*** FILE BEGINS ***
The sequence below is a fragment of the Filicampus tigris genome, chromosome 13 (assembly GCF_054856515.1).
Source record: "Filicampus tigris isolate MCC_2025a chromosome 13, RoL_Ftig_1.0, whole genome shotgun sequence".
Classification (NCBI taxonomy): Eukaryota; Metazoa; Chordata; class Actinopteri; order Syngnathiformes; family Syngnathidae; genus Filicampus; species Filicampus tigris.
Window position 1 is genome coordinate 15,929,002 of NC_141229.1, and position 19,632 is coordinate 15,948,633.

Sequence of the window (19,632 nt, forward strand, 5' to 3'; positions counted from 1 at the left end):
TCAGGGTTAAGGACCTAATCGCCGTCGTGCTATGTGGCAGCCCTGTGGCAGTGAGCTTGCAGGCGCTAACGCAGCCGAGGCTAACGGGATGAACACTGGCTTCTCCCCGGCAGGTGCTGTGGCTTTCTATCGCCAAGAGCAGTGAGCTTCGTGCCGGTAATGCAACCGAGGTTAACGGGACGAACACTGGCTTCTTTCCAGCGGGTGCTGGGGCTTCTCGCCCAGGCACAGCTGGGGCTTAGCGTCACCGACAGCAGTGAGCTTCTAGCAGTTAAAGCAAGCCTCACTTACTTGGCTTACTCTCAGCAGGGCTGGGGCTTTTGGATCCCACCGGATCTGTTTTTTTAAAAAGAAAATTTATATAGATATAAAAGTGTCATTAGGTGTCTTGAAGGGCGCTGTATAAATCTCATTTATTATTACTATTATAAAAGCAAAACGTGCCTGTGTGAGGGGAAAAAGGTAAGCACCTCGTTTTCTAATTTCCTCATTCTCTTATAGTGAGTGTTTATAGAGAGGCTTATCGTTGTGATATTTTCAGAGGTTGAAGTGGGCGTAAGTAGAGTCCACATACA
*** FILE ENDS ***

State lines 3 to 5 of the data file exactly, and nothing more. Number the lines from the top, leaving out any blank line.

Classification (NCBI taxonomy): Eukaryota; Metazoa; Chordata; class Actinopteri; order Syngnathiformes; family Syngnathidae; genus Filicampus; species Filicampus tigris.
Window position 1 is genome coordinate 15,929,002 of NC_141229.1, and position 19,632 is coordinate 15,948,633.

Sequence of the window (19,632 nt, forward strand, 5' to 3'; positions counted from 1 at the left end):